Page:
It was telling, for example, that the distributors for HTM, manufacturer of both the Dacor Panther and Mares Volo, chose not to supply an example of either of these high-tech pivot-bladed fins for the test. Could it be that it does not have sufficient confidence in them when it comes to the serious stuff?
So what of the test swimmers, each equipped with a basic scuba set, wetsuit and boots?
We wanted to get a cross-section of results with different diver body types ranging from the genteel to someone a bit more fit.
We couldn't get a member of the South Korean World Cup team so we settled for Chris Boardman. He has legs and heart of the type that win Olympic cycling gold medals, and he still holds the Blue Riband record for the greatest distance cycled in one hour. Chris has done a lot of comparative sports-performance research, not unnaturally mainly involving cycling equipment, and he made an invaluable contribution to the thinking behind this particular test.
Underwater photographer Craig Nelson and Steve Weinman, Managing Editor of Diver, added an experienced element to the team while callow youth came in the form of new diver Stephen Gill. Brute strength was represented by a relatively inexperienced diver but keen ex-club rugby-player, Alex Khachadourian.
There was nothing sinister about the absence of any women on the team - this was driven purely by the practicality of avoiding additional sets of fins in smaller sizes. As it was, the pool-side looked like an aquatic shoe shop during a January sale.
Fins are used by divers in many different ways. However, it's when you find yourself attempting to make headway into a current that you really find out if your fins can deliver what they promised. It's when you have your head down and are going for it that you discover whether you made the best purchasing decision, and this is what our comparison test is about.
So what is the significance of top speed? Well, if you are heading into a half-knot current with a fin with which you can manage one knot in still water, you will make half a knot of headway.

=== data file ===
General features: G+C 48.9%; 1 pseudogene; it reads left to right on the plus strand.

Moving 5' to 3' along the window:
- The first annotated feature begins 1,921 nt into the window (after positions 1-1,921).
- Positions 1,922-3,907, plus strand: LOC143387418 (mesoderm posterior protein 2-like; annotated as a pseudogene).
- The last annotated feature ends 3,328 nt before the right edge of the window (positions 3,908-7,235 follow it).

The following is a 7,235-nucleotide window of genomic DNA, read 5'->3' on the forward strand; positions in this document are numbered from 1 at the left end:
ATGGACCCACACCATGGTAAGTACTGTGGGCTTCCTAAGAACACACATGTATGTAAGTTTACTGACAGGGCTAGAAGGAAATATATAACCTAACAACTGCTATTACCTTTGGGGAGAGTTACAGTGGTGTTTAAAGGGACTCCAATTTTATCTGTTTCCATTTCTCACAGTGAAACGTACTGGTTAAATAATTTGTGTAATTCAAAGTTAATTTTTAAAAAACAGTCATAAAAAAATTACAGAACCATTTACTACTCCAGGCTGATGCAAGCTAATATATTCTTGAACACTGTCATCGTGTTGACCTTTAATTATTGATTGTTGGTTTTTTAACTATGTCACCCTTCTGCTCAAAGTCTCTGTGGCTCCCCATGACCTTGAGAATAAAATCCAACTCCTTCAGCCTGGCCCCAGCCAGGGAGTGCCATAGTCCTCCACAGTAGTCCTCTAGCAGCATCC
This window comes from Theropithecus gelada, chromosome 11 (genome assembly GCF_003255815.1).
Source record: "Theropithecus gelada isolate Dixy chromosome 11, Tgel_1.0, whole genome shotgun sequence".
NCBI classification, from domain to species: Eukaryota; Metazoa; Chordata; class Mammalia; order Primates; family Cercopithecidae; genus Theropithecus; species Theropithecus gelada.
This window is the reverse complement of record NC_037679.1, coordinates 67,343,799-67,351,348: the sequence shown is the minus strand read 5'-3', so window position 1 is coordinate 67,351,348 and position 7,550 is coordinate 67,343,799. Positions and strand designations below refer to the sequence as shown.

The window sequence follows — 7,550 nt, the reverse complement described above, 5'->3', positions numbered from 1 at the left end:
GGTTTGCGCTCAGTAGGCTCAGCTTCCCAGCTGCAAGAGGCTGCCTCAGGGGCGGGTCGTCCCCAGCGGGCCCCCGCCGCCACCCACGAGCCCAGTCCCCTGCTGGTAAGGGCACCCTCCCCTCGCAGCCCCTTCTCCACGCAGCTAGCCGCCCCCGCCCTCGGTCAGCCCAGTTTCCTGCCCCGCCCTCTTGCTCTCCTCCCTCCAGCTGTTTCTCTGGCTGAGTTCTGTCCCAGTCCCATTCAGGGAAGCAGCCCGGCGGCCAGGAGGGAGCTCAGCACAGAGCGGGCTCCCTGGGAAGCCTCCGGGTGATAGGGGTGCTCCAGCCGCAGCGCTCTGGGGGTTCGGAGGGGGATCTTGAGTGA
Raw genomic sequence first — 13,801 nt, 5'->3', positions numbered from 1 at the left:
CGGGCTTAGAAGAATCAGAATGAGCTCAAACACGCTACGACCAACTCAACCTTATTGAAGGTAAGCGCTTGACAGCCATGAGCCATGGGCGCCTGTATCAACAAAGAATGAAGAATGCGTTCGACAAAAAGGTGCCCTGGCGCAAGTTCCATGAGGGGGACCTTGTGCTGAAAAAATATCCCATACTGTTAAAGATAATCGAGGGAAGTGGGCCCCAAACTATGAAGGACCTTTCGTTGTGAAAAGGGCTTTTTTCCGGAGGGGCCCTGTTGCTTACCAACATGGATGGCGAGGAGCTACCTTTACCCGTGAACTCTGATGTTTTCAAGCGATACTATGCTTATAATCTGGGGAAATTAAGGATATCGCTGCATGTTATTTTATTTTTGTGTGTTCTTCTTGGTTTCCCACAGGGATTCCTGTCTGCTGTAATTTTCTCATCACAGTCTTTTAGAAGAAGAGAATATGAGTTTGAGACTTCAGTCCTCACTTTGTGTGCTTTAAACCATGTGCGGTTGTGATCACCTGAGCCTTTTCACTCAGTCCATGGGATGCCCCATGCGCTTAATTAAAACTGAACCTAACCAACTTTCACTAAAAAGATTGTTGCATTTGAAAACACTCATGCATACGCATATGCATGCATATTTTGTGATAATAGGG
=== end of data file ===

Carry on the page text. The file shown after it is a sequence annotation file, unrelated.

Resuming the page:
Of course this doesn't take into account factors such as manoeuvrability and control. There are divers who will gladly forego top speed for perceived torque, or simply comfort.
Divers such as underwater photographers, who need to position themselves precisely, might find that a "fast" fin is not what they need at all. Control is important for them most of the time, but there seemed little point in us measuring the speed of a fin when a frog-kick or sculling kick was used, as this would be entering the realms of the purely subjective.
The fit of a fin is a personal thing, but today most fins have a footpocket long enough to encompass most of the foot. Where fins proved uncomfortable, we say so. Most of the fins seemed to have straps and quick-release buckles that were very similar, and we note the exceptions.
The point of using a speedometer to measure the maximum speed achieved is that, once the test diver has accelerated away from rest, he can vary his finning method but still discover what gives a maximum speed reading very quickly.
This is achieved early enough that those of our test divers with lesser stamina did not tire, and results were consistent over the whole period of the test.
The most effective fin-stroke was with legs outstretched and the arc of movement of the fins more or less contained within an area equivalent to the frontal area of the diver - in other words, a fast flutter-kick.
We used a typically shallow swimming pool so that, provided each test diver was below the surface and not scraping the bottom, he was within a fairly restricted depth range. It was simply a matter of swimming along as fast as possible, holding the speedometer out in front and observing the best speed reading obtained. It was not necessary to sustain this top speed over any particular distance, so it never became an aerobic exercise.
We went out of our way to ensure that the comparison test was as even-handed as possible. The spread of results revealed a consistency of style and performance between the different divers that surprised even us. We're confident that it was the different fins used that made the difference in speeds recorded.
Of course, different individuals may get higher or lower speeds with the same fins. To save embarrassment to individual test-team members, we have aggregated the results, but we make no apologies for the results we publish here.